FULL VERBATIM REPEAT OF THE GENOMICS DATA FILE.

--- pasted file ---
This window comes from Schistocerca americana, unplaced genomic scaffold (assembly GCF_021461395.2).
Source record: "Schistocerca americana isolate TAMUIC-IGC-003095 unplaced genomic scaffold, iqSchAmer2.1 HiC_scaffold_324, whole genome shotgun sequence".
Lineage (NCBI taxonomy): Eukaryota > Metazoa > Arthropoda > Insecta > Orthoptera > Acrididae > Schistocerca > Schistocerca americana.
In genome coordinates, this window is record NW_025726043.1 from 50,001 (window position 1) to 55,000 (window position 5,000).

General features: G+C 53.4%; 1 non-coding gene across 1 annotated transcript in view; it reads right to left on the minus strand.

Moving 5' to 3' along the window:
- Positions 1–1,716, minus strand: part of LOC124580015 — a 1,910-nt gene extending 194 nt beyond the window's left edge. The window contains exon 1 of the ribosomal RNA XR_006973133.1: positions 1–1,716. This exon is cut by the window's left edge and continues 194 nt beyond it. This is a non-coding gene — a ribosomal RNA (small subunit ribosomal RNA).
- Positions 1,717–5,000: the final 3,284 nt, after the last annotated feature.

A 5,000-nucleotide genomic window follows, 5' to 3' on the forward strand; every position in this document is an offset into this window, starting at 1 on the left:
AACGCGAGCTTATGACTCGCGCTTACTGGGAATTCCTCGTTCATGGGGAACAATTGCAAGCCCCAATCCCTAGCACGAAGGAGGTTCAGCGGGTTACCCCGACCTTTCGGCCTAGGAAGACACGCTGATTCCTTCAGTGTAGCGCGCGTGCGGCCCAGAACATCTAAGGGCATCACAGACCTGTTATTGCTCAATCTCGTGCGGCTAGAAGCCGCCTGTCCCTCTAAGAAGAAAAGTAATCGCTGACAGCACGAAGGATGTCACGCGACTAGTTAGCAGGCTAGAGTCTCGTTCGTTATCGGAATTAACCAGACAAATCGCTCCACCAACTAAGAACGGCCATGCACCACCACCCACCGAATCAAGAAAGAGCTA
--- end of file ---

This window comes from Schistocerca americana, unplaced genomic scaffold (assembly GCF_021461395.2).
Source record: "Schistocerca americana isolate TAMUIC-IGC-003095 unplaced genomic scaffold, iqSchAmer2.1 HiC_scaffold_324, whole genome shotgun sequence".
Lineage (NCBI taxonomy): Eukaryota > Metazoa > Arthropoda > Insecta > Orthoptera > Acrididae > Schistocerca > Schistocerca americana.
In genome coordinates, this window is record NW_025726043.1 from 50,001 (window position 1) to 55,000 (window position 5,000).

General features: G+C 53.4%; 1 non-coding gene across 1 annotated transcript in view; it reads right to left on the minus strand.

Moving 5' to 3' along the window:
- Positions 1–1,716, minus strand: part of LOC124580015 — a 1,910-nt gene extending 194 nt beyond the window's left edge. The window contains exon 1 of the ribosomal RNA XR_006973133.1: positions 1–1,716. This exon is cut by the window's left edge and continues 194 nt beyond it. This is a non-coding gene — a ribosomal RNA (small subunit ribosomal RNA).
- Positions 1,717–5,000: the final 3,284 nt, after the last annotated feature.

A 5,000-nucleotide genomic window follows, 5' to 3' on the forward strand; every position in this document is an offset into this window, starting at 1 on the left:
AACGCGAGCTTATGACTCGCGCTTACTGGGAATTCCTCGTTCATGGGGAACAATTGCAAGCCCCAATCCCTAGCACGAAGGAGGTTCAGCGGGTTACCCCGACCTTTCGGCCTAGGAAGACACGCTGATTCCTTCAGTGTAGCGCGCGTGCGGCCCAGAACATCTAAGGGCATCACAGACCTGTTATTGCTCAATCTCGTGCGGCTAGAAGCCGCCTGTCCCTCTAAGAAGAAAAGTAATCGCTGACAGCACGAAGGATGTCACGCGACTAGTTAGCAGGCTAGAGTCTCGTTCGTTATCGGAATTAACCAGACAAATCGCTCCACCAACTAAGAACGGCCATGCACCACCACCCACCGAATCAAGAAAGAGCTA